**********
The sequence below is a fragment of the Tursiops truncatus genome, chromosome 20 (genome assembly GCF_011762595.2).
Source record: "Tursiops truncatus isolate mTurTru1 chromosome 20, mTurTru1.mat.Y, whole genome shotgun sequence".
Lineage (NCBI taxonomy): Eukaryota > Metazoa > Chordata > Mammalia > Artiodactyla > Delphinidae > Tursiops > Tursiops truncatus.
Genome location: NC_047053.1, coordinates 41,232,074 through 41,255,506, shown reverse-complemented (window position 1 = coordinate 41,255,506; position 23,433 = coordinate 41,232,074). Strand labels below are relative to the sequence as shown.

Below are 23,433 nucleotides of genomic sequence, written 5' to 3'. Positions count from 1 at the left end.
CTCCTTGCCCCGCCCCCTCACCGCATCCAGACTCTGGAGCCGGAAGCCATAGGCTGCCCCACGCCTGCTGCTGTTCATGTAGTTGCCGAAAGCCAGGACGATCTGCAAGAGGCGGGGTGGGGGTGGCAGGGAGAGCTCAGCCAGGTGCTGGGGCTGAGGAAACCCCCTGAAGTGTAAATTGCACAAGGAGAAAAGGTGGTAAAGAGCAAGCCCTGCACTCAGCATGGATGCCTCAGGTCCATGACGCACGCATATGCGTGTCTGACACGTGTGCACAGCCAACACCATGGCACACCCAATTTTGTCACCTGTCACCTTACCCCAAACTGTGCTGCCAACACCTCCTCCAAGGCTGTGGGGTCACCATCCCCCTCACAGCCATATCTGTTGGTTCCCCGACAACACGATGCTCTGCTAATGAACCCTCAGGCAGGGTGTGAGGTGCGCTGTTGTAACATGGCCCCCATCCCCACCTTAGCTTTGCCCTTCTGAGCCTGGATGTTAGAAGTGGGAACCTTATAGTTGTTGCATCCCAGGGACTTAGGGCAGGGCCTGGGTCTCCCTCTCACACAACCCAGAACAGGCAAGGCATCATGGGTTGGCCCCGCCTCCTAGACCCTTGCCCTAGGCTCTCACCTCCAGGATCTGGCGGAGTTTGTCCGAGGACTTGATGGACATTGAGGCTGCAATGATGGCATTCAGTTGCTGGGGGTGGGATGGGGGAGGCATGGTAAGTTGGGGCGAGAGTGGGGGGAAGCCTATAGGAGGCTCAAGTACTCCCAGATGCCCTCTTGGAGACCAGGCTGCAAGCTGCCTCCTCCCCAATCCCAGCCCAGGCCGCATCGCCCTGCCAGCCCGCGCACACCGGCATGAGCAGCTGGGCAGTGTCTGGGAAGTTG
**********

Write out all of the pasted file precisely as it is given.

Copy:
The sequence below is a fragment of the Tursiops truncatus genome, chromosome 20 (genome assembly GCF_011762595.2).
Source record: "Tursiops truncatus isolate mTurTru1 chromosome 20, mTurTru1.mat.Y, whole genome shotgun sequence".
Lineage (NCBI taxonomy): Eukaryota > Metazoa > Chordata > Mammalia > Artiodactyla > Delphinidae > Tursiops > Tursiops truncatus.
Genome location: NC_047053.1, coordinates 41,232,074 through 41,255,506, shown reverse-complemented (window position 1 = coordinate 41,255,506; position 23,433 = coordinate 41,232,074). Strand labels below are relative to the sequence as shown.

Below are 23,433 nucleotides of genomic sequence, written 5' to 3'. Positions count from 1 at the left end.
CTCCTTGCCCCGCCCCCTCACCGCATCCAGACTCTGGAGCCGGAAGCCATAGGCTGCCCCACGCCTGCTGCTGTTCATGTAGTTGCCGAAAGCCAGGACGATCTGCAAGAGGCGGGGTGGGGGTGGCAGGGAGAGCTCAGCCAGGTGCTGGGGCTGAGGAAACCCCCTGAAGTGTAAATTGCACAAGGAGAAAAGGTGGTAAAGAGCAAGCCCTGCACTCAGCATGGATGCCTCAGGTCCATGACGCACGCATATGCGTGTCTGACACGTGTGCACAGCCAACACCATGGCACACCCAATTTTGTCACCTGTCACCTTACCCCAAACTGTGCTGCCAACACCTCCTCCAAGGCTGTGGGGTCACCATCCCCCTCACAGCCATATCTGTTGGTTCCCCGACAACACGATGCTCTGCTAATGAACCCTCAGGCAGGGTGTGAGGTGCGCTGTTGTAACATGGCCCCCATCCCCACCTTAGCTTTGCCCTTCTGAGCCTGGATGTTAGAAGTGGGAACCTTATAGTTGTTGCATCCCAGGGACTTAGGGCAGGGCCTGGGTCTCCCTCTCACACAACCCAGAACAGGCAAGGCATCATGGGTTGGCCCCGCCTCCTAGACCCTTGCCCTAGGCTCTCACCTCCAGGATCTGGCGGAGTTTGTCCGAGGACTTGATGGACATTGAGGCTGCAATGATGGCATTCAGTTGCTGGGGGTGGGATGGGGGAGGCATGGTAAGTTGGGGCGAGAGTGGGGGGAAGCCTATAGGAGGCTCAAGTACTCCCAGATGCCCTCTTGGAGACCAGGCTGCAAGCTGCCTCCTCCCCAATCCCAGCCCAGGCCGCATCGCCCTGCCAGCCCGCGCACACCGGCATGAGCAGCTGGGCAGTGTCTGGGAAGTTG